A gene expression heatmap

A gene expression 'heatmap' of the 163-probe signature in the training series is shown in Figure 2, in which genes (columns) are arranged by hierarchical clustering and patients (rows) are ordered according to their prognostic index. The relationship between gene expression and disease recurrence can be observed in the pattern of upregulation and downregulation formed by this arrangement, with higher expression of those genes on the left of the heatmap associated with poor prognosis and vice versa. An increasing frequency of recurrence events (indicated to the right of the heatmap) can be observed as the prognostic index increases from -2.0 to +2.0. (Graphic: Business Wire)

ChipDX developed its prognostic algorithm by analyzing data from a 2009 study of 232 US-based colon cancer patients (Smith, et al., 2009)1. An independent validation series of 60 stage 2 and 3 Australian colon cancer patients was used to validate the discovery (Jorissen, et al., 2009)2. Both studies utilized Affymetrix GeneChip Human Genome U133 Plus 2.0 Array profiles of colon cancer patients. The method of gene expression data analysis performed was designed to identify genes significantly associated with recurrence independent of the patient’s age at diagnosis, tumour grade, or disease stage.

The ChipDX online platform performs multi-gene diagnostic analysis on whole-genome Affymetrix GeneChip data for research applications. An important component of the platform is the proprietary ChipDX Quality Module, developed by analyzing more than 3,000 GeneChip profiles of multiple tumor types generated in laboratories around the world.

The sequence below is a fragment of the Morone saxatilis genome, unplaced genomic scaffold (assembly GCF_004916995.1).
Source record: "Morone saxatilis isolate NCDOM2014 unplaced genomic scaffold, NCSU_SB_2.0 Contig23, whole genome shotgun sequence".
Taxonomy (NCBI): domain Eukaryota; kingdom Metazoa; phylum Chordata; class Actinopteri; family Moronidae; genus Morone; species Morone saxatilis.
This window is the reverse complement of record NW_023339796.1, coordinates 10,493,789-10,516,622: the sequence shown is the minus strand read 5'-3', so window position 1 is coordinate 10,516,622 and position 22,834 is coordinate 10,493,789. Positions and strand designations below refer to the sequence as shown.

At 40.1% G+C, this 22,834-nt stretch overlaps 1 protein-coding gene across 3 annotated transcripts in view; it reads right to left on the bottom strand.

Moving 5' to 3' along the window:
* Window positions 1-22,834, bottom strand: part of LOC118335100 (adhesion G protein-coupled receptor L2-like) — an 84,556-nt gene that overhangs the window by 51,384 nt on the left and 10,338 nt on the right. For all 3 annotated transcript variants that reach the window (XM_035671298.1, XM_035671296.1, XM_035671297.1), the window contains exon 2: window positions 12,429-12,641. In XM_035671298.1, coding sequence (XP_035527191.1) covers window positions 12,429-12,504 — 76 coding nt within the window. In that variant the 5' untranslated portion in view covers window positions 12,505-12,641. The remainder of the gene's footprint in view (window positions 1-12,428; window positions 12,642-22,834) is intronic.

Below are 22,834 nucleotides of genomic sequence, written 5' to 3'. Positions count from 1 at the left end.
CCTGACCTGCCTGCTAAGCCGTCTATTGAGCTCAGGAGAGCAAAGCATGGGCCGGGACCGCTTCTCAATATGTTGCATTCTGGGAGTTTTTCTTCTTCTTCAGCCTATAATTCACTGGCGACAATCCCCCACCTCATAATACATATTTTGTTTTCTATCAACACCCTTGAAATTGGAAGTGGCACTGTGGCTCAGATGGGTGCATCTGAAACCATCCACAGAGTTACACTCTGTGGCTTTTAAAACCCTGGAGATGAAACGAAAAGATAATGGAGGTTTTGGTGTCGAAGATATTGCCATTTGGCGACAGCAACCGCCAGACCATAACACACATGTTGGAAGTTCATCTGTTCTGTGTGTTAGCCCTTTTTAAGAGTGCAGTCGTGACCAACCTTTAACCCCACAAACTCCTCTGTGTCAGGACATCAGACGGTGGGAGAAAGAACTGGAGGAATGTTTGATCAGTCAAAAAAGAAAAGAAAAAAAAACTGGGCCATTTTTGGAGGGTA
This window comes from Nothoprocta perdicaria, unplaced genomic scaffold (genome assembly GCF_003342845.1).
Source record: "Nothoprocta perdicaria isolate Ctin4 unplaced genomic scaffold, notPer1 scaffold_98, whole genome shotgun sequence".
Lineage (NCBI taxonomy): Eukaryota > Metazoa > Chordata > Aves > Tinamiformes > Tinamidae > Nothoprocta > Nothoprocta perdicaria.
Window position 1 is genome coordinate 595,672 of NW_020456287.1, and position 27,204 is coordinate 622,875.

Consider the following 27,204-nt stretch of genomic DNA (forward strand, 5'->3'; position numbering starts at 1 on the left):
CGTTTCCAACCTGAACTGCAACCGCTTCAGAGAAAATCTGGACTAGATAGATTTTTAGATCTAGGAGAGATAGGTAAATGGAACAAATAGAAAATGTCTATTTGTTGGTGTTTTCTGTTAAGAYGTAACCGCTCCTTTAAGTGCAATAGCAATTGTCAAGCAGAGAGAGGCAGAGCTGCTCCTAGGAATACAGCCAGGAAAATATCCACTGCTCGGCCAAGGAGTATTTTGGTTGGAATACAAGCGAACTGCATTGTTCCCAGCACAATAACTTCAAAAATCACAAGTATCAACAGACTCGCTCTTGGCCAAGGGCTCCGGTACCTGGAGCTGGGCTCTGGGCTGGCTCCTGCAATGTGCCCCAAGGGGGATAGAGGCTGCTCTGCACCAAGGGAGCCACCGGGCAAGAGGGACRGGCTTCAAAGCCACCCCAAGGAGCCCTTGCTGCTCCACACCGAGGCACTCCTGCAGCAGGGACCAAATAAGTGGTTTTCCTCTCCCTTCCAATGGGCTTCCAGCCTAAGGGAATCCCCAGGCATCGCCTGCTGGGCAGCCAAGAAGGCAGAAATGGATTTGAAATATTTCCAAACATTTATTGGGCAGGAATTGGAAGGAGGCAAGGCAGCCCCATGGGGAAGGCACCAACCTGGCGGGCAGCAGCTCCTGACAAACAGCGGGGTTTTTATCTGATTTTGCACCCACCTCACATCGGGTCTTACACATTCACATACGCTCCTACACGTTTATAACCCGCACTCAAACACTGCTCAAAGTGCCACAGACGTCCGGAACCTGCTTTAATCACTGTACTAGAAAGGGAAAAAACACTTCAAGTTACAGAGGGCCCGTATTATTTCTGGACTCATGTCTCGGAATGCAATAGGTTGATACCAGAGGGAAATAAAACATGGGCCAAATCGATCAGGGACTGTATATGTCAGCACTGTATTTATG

This module ensures that each assay meets a high level of data integrity before a diagnostic analysis is performed. After this analysis, the data can be submitted to the newly created Colon Cancer Module, which uses the recently published 163-gene predictive algorithm to generate an individualized assessment of recurrence risk, in real-time. The ChipDX online analysis system is compatible with the Affymetrix GeneChip platform and currently available only for clinical research and assessment.


1. Smith JJ, Deane NG, Wu F, Merchant NB, Zhang B, Jiang A, Lu P, Johnson JC, Schmidt C, Bailey CE, Eschrich S, Kis C, Levy S, Washington MK, Heslin MJ, Coffey RJ, Yeatman TJ, Shyr Y, Beauchamp RD (2009) Experimentally derived metastasis gene expression profile predicts recurrence and death in patients with colon cancer. Gastroenterology 138: 958–968.

2. Jorissen RN, Gibbs P, Christie M, Prakash S, Lipton L, Desai J, Kerr D, Aaltonen LA, Arango D, Kruhøffer M, Orntoft TF, Andersen CL, Gruidl M, Kamath VP, Eschrich S, Yeatman TJ, Sieber OM (2009) Metastasis-associated gene expression changes predict poor outcomes in patients with dukes stage B and C colorectal cancer. Clin Cancer Res 15: 7642–7651.